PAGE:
Science, art combine for cancer fundraiser

Union Leader Correspondent
December 06. 2013 8:59PM
Londonderry High School art teachers Michelle Dyson, Mimi Johnson, Suzanne Hjelm and Kelly Halstead have joined forces with a half-dozen students to create a series of paintings for display at the Leukemia and Lymphoma Society's Natick, Mass., headquarters. Johnson, who has been raising funds for the organization since her sister's 2012 diagnosis, said she plans to produce cards with the paintings' images to benefit cancer research. (APRIL GUILMET/Union Leader Correspondent)

CUTLINE 2 (0028) Microscopic images of cancer cells inspired these paintings by Londonderry High School art teachers Michelle Dyson and Mimi Johnson. The paintings will be hung on the walls at the Leukemia and Lymphoma Society's Natick, Mass. headquarters and will also be made into cards that will be sold to benefit cancer research. PHOTOS BY APRIL GUILMET

LONDONDERRY — For those with a passion for painting, beauty can be found in the most unlikely places.

For Londonderry High School Art Teacher Mimi Johnson, inspiration came in the form of microscopic images — images Johnson first encountered while sitting in the waiting room at Dana Farber Cancer Center in Boston.
Londonderry High School junior Sophia Simard works on a painting inspired by cancer cells. APRIL GUILMET 

Johnson, whose older sister Martha Sullivan is battling leukemia, said it was there that she noticed some oversized photographs depicting various blood cancers hanging on the wall.

Intrigued, Johnson began researching the images further on the Internet.

"Being an artist, I discovered that each image looked like an abstract painting," she said.

Following Sullivan's July 2012 diagnosis, Johnson has been working hard to raise money for the Leukemia and Lymphoma Society, with plenty of help from her students and colleagues.

In September, Johnson and 27 of her friends and relatives participated in the Light The Night fundraising walk in Wakefield, Mass. The team raised more than $1,200 for cancer research, with a generous portion of those funds coming from Johnson's friends at Londonderry High School.

When Johnson learned that the Leukemia and Lymphoma Society's Natick, Mass.-based headquarters was in need of art to grace its walls, Johnson's thoughts again returned to the images she'd first seen at Dana Farber and she immediately began working on colorful paintings inspired by cancer cells.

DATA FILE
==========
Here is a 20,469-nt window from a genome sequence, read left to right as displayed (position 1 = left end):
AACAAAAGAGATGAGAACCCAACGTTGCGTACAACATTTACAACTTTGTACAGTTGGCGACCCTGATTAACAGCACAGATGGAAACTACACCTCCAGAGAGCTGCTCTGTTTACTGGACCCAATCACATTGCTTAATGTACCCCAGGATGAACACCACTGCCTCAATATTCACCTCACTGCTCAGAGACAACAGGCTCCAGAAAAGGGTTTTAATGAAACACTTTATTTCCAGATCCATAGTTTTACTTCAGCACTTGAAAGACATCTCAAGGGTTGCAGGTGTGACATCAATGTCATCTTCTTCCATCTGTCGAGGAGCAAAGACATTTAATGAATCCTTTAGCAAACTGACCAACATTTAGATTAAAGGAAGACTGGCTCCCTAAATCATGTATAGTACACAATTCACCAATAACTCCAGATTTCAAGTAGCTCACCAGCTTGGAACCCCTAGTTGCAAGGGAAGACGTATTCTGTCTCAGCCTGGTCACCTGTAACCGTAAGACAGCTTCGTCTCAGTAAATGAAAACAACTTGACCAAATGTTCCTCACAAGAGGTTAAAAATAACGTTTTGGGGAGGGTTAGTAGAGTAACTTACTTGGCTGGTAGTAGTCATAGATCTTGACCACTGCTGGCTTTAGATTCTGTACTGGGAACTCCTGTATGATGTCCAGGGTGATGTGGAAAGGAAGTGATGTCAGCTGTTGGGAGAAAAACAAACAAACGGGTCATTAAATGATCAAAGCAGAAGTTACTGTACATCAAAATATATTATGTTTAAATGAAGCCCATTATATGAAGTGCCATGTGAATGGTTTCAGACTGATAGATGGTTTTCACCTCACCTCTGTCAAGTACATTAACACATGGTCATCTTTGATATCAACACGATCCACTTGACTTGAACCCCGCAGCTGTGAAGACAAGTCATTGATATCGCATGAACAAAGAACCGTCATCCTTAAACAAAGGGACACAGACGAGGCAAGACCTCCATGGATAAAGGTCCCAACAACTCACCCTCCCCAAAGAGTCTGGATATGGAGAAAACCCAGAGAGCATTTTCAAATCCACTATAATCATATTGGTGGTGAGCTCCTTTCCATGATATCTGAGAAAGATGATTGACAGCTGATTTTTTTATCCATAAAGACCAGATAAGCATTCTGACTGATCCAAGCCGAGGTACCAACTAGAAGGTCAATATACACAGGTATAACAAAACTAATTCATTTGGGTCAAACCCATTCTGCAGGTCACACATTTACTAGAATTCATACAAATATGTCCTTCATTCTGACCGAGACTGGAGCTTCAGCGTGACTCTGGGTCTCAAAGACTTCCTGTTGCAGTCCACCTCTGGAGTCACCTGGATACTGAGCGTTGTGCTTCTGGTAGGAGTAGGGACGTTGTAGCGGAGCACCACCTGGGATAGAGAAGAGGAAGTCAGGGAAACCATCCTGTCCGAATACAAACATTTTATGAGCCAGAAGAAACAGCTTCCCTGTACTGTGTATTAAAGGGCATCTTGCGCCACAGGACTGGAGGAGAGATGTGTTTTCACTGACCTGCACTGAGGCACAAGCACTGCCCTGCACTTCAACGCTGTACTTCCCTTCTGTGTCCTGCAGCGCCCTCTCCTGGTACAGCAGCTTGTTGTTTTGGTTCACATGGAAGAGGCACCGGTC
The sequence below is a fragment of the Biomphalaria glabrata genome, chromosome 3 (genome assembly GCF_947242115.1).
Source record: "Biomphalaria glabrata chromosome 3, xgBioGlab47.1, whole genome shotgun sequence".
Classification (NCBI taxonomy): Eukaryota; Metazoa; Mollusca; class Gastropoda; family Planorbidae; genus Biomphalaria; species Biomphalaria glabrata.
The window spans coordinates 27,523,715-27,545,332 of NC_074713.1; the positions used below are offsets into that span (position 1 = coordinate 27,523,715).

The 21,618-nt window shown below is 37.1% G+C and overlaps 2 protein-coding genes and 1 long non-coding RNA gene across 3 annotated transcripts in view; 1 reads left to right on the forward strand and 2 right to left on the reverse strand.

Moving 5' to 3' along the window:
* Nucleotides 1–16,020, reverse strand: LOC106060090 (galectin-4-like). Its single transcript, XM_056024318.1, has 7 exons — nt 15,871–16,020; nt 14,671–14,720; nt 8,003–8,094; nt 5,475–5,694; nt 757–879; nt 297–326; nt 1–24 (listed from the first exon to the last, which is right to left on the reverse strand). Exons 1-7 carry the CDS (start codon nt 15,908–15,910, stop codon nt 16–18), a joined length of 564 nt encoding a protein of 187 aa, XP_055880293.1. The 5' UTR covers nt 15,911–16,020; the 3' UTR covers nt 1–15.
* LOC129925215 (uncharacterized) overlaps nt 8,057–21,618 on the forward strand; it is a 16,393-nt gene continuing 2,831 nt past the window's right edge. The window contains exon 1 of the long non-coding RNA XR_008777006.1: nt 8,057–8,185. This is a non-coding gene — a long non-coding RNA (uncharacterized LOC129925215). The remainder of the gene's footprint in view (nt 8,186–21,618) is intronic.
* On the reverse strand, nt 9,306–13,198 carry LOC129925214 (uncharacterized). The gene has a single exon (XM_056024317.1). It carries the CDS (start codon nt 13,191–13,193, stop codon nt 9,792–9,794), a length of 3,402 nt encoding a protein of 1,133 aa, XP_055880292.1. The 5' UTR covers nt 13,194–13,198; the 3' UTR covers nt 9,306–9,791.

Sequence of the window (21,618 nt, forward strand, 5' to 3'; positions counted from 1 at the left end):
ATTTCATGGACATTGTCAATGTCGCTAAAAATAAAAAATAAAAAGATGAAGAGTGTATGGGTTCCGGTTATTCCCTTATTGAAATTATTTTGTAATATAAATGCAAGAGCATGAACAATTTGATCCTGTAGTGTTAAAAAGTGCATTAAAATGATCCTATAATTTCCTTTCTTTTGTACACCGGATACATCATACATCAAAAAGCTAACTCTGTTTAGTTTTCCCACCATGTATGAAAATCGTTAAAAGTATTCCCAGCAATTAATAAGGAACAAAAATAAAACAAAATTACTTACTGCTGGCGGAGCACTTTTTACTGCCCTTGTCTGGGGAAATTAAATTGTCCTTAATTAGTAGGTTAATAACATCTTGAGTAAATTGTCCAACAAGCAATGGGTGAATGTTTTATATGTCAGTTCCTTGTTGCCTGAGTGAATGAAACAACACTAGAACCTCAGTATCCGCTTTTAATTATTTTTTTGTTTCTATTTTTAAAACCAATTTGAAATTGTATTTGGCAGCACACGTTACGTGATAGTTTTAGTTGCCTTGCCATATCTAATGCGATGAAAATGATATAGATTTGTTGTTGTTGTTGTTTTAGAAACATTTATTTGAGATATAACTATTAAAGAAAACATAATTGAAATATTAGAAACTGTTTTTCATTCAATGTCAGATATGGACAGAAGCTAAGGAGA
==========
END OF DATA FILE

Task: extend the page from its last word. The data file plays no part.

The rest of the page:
At Johnson's urging, fellow teachers Suzanne Hjelm, Kelly Halstead and Michelle Dyson began working on some paintings of their own.

Soon, several of their students began asking about the paintings, wondering if they might lend a helping hand.

In recent weeks, student artists Cooper Binette, Karissa Ellard, Hailey Angione, Anna Sheveskeyev, Sophia Simard and Rachael O'Connor have all been spending their lunch hours in the art room, working on paintings for the cause.

Simard, a junior, painted her cancer cells in bold hues of lavender and magenta, set against a stark, black background.

"I knew right away I wanted in on this project," said Simard, who noted a family member had battled cancer so the project hit pretty close to home.

"Besides, I just love to paint," she added with a grin.

Across the room Ellard and Angione were working on paintings of their own.

"After seeing what these teachers were doing, it was kind of a domino effect for us," said Ellard, a senior.

Johnson, who donated her bone marrow to her sister just over a year ago, said Sullivan's bravery continues to inspire her.

"I'm happy to say she's doing just fantastic," Johnson added. "We've been very lucky that treatment options have come so far. Because if this happened 15 years ago, we might have had a different outcome."

Sullivan and her teammates are currently planning for next year's walk. She's hoping to double last year's donations.

Indeed, plans for one fundraiser are already in the works.

The series of paintings will be photographed and made into postcards, which will, in turn, be sold to raise money for the cause.

"The colors and images just came out so striking," Johnson said. "It's something horrible, something devastating, but we've all made it into something that's beautiful."

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